Thursday, February 9, 2023

immigration Article of the Day: The Perils of Supreme Court Intervention in Previously Technical Immigration Cases by Nancy Morawetz

author Morawetz

Nancy Morawetz

The Perils of Supreme Court Intervention in Previously Technical Immigration Cases by Nancy Morawetz - Overview | NYU School of Law
64 Ariz. L. Rev. 767 (2022)


The post-Kennedy Court has altered its approach to immigration law issues that the Court previously treated as technical. Surveying cases from 2001 through 2018 of technical issues related to the deportability and relief eligibility of noncitizens with past criminal convictions, this Article shows that the Court often ruled unanimously either for or against the noncitizen and that relatively few cases were decided on conventional ideological grounds. Since Justice Kennedy’s retirement, however, the two first highly technical cases concerning eligibility for relief from deportation for noncitizens with convictions were decided on conventional ideological grounds. Furthermore, the Court’s opinions show a disdain for past precedent and methodological approaches that have protected noncitizens from harsh readings of these laws. Recent cases have also gone beyond the position adopted by the government, either in its briefs or in published agency precedent. The result is a situation in which plenary review in the Supreme Court threatens the rights of noncitizens and, at times, the policy positions of the Biden Administration.

This Article argues that the perils of plenary review in the Court coupled with an executive branch that professes to be more sympathetic to noncitizens create obligations for counsel, potential amici, and government counsel. Counsel should consider the downside risks of plenary review as well as opportunities to advocate for alternative solutions that would help individual clients or resolve a circuit split favorably outside of Court intervention. Amici organizations should recognize that the downside risks of plenary review can be far greater than the narrow issues presented in a specific case. They should consider how any case is an opportunity for the Court to reach beyond the issues squarely presented in a case and compromise interests of noncitizens. Government counsel should recognize the risk that any case before the Court can lead to rulings that extend beyond those advocated by the government. They should further vet positions adopted in the lower courts in defense of agency decisions and reconsider litigation positions that are not warranted.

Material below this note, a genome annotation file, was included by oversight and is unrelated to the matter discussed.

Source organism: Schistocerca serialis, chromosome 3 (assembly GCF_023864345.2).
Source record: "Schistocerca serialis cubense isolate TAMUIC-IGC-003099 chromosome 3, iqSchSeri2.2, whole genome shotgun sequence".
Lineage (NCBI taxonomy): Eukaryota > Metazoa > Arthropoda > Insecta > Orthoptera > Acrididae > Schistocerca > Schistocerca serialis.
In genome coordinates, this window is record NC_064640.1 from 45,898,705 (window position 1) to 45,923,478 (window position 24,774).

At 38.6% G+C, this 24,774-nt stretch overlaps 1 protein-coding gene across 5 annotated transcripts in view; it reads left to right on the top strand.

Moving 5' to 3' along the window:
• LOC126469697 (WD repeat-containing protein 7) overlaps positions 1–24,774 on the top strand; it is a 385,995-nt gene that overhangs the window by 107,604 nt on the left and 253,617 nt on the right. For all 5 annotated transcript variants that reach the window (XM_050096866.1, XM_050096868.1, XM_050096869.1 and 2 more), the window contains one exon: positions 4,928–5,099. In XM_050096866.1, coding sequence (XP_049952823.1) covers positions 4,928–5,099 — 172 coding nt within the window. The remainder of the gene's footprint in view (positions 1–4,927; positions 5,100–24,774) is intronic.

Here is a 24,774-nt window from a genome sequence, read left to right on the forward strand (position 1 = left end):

February 9, 2023 in Current Affairs, Law Review Articles & Essays | Permalink | Comments (0)

Wednesday, February 8, 2023

New Migrant Narrative: “Effects of Policies of Deterrence on Contemporary Migration Experiences”


New Migrant Narrative:  “Effects of Policies of Deterrence on Contemporary Migration Experiences” by Robert McKee Irwin

Professor Robert McKee Irwin cites Haitian and Honduran migrants who have shared their emotionally intense stories with the Humanizando la Deportación project, documenting the real life consequences of the U.S.’s ongoing policies to deter migrants from seeking asylum at the U.S.-Mexico border. These sagas, often extending for years, entail intense journeys complicated by deportations, family separations, coyotes, kidnapping, and death in the Darien jungle.

Students would find these narratives illuminating.  I sure did!


February 8, 2023 in Current Affairs | Permalink | Comments (0)

El Paso shooter pleads guilty to federal charges, "invasion rhetoric" used by shooter continues in immigration debate

report that a Texas man pleaded guilty today to federal charges accusing him of killing nearly two dozen people in a racist attack at an El Paso Walmart.  The U.S. government agreed that it would not seek the death penalty for the hate crimes and firearms violations.

Patrick Crusius still faces a potential death sentence if he’s convicted on a state murder charge in the 2019 shooting that killed 23 people. He has pleaded not guilty in the state case.  The incident was were one of the deadliest mass shootings in U.S. history.

Crusius surrendered to police after the massacre and said

"that he was targeting Mexicans . . . . Prosecutors have said he drove more than 10 hours from his hometown near Dallas to the largely-Latino border city and published a document online shortly before the shooting that said it was `in response to the Hispanic invasion of Texas.'

His alleged statements echoed both the anti-immigration rhetoric of American politics and racist screeds put out by other mass shooters in the U.S. and abroad.

More than three years after the shooting, the description of an `invasion' on the U.S.-Mexico border by Republicans has continued in American politics, angering Democrats and immigrants rights groups.

From campaign stumps to hearings in Congress, Republicans have increasingly described high numbers of migrant crossings into the U.S. as an invasion threatening public safety and overwhelming border communities. Critics have condemned the characterization as anti-immigrant and dangerous in the aftermath of El Paso and other racially motivated attacks."


February 8, 2023 in Current Affairs | Permalink | Comments (0)

Biden's Embrace of Trump's Transit Ban Violates US Legal and Moral Refugee Obligations

My colleague Karen Musalo, Professor at UC Law San Francisco and Faculy-Director, Center for Gender and Refugee Studies, writes in Just Security:

The Biden administration is poised to resurrect a Trump-era policy, the transit ban, which in its most recent form was repeatedly struck down by the courts as unlawful. The new transit ban, the subject of a notice of proposed rulemaking, would create a “rebuttable presumption of asylum ineligibility” for individuals arriving at the southern border who have not sought “protection in a country through which they traveled” on their journey, “unless they meet exceptions that will be specified.” The announcement of the imminent policy change drew quick condemnation in a letter from members of Congress, as well as in separate letters from faith-based and civil rights and human rights organizations.